Buy it? Like I said, this is ground already covered by several other games that do the job admirably, but Those Dark Places has "pick up and play" down pretty well. If you want additional setting details, Alien or Hostile will do the trick and Mothership has some excellent modules ready to go. Worth the twenty bucks as something quick and easy to run if I have the hankering for Alien.


Spinachcat

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Re: Those Dark Places
« Reply #1 on: February 10, 2021, 07:56:42 PM »
What does TDP do that Alien, Hostile and Mothership do not?

How does it do "pick up & play" better?

Here's the link for anybody interested
https://smile.amazon.com/Those-Dark-Places-Industrial-Roleplaying/dp/147284095X/

Thornhammer

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Re: Those Dark Places
« Reply #2 on: February 10, 2021, 10:51:37 PM »
I think what it does differently is trims down a lot of "excess stuff" but not (to me) too far.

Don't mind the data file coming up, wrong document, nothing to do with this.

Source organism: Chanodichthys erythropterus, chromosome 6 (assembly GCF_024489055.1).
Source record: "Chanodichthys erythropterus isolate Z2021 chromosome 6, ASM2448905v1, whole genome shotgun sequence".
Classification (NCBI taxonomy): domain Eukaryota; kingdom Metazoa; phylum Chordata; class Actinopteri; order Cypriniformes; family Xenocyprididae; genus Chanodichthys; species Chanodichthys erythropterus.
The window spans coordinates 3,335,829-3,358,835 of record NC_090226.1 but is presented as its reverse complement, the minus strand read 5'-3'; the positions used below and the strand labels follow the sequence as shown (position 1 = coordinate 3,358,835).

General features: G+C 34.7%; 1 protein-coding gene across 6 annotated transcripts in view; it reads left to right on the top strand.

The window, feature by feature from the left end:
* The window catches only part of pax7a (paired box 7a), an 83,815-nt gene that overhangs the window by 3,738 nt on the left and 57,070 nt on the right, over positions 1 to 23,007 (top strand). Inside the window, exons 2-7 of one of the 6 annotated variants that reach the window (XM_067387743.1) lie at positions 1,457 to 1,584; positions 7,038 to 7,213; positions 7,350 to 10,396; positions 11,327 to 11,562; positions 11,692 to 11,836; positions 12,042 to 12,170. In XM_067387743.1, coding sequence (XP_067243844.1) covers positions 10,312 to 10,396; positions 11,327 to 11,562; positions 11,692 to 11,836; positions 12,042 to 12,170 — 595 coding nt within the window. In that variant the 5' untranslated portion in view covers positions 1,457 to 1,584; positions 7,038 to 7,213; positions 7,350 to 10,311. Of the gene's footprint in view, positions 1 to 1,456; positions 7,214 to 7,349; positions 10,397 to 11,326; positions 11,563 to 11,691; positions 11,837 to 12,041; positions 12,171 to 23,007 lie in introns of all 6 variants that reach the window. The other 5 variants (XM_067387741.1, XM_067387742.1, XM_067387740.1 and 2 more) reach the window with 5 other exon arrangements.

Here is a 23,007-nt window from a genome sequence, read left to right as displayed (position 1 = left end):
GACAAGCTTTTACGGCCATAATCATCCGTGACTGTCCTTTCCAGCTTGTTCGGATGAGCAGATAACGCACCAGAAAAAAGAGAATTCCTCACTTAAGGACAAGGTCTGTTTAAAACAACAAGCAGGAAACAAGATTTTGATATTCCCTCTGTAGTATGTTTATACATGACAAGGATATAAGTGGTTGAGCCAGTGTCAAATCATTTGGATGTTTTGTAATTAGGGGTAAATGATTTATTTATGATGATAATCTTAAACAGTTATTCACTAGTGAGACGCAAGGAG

Hostile is based on a generic form of Traveller, with all the detail that entails - build a ship, come up with planetary systems, a half-dozen supplements ranging from a technical manual explaining how shit like hypersleep works to a Colonial Marines supplement.  The core book is 300 pages, with another couple hundred in supplements.  Alien has its own weird-ass system with two different modes of play, lots of subsystems to mess with, 400 pages with its own Colonial Marines book on the way.  Mothership is short as hell (a third the page count of Those Dark Places), but cuts down your character class choices to four very specific things.  Bunch of different save types, ship building and ship combat, stress and panic mechanics - it  all makes sense, but they have a lot packed in it. Mothership also seems hyperfocused on doing Alien (the character classes are Ripley, Ash before you know he's an android, Hicks, and Bishop) , to the point where I read through the handbook and thought "okay, what do I do with this BESIDES Alien?" Those modules they released (especially A Pound of Flesh, I'm meh on Dead Planet except for that amazing ship design system) do a lot to fix that particular issue, though - I have the new one on order, it's supposed to be a megadungeon-style thing for Mothership and I'm hoping it is good. No reason to think it won't be.